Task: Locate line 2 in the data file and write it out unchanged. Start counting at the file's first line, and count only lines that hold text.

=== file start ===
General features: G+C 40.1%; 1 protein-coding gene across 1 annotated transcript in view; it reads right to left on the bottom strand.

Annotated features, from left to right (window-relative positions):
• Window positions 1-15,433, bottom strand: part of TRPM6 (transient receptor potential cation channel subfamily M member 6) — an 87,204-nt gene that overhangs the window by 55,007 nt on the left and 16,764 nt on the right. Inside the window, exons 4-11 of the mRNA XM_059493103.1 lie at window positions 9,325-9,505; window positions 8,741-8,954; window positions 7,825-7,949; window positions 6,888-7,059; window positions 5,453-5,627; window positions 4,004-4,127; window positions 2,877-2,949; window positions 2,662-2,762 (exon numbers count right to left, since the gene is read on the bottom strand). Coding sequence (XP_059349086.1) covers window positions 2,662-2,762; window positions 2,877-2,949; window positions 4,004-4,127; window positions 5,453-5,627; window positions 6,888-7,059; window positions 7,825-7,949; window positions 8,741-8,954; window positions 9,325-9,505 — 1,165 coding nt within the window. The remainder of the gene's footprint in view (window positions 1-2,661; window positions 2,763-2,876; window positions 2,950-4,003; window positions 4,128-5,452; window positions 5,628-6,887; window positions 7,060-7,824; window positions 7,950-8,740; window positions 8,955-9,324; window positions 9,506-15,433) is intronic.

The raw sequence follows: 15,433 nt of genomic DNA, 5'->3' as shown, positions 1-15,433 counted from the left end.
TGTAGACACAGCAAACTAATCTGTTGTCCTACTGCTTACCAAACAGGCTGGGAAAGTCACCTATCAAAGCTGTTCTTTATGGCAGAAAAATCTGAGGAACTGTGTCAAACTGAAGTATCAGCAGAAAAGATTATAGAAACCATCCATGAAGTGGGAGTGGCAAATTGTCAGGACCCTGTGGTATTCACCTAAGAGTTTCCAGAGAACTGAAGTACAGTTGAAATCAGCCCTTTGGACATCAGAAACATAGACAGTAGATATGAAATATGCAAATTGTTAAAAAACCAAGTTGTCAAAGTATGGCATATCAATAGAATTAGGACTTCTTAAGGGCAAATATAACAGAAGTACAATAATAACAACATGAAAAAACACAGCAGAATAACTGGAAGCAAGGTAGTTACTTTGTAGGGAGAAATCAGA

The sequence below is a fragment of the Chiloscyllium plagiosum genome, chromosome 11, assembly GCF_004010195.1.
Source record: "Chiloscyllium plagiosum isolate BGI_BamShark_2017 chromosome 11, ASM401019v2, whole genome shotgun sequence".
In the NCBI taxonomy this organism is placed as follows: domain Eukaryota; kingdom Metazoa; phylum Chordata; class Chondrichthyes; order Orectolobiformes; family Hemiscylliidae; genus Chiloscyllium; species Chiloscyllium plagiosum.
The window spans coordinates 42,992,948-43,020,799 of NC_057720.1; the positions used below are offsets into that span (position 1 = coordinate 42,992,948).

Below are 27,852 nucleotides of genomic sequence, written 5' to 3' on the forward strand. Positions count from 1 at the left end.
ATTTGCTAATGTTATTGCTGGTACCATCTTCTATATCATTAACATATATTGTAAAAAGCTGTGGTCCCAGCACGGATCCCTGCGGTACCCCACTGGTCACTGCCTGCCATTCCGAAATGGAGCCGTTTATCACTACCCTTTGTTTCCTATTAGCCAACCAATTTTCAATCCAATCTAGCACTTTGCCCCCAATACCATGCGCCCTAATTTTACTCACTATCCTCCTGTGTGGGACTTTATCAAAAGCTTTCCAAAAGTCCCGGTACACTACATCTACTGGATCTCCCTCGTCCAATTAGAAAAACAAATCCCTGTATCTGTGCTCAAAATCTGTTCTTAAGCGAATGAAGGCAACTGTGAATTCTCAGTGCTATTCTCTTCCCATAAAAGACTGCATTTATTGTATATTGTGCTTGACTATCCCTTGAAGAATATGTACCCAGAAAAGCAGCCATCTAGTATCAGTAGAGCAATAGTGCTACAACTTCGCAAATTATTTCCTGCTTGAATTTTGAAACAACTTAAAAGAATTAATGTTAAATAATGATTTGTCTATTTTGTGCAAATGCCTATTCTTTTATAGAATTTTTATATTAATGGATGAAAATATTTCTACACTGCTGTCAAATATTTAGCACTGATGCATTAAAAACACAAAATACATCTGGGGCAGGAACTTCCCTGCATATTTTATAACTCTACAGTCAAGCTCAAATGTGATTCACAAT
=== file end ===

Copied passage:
Annotated features, from left to right (window-relative positions):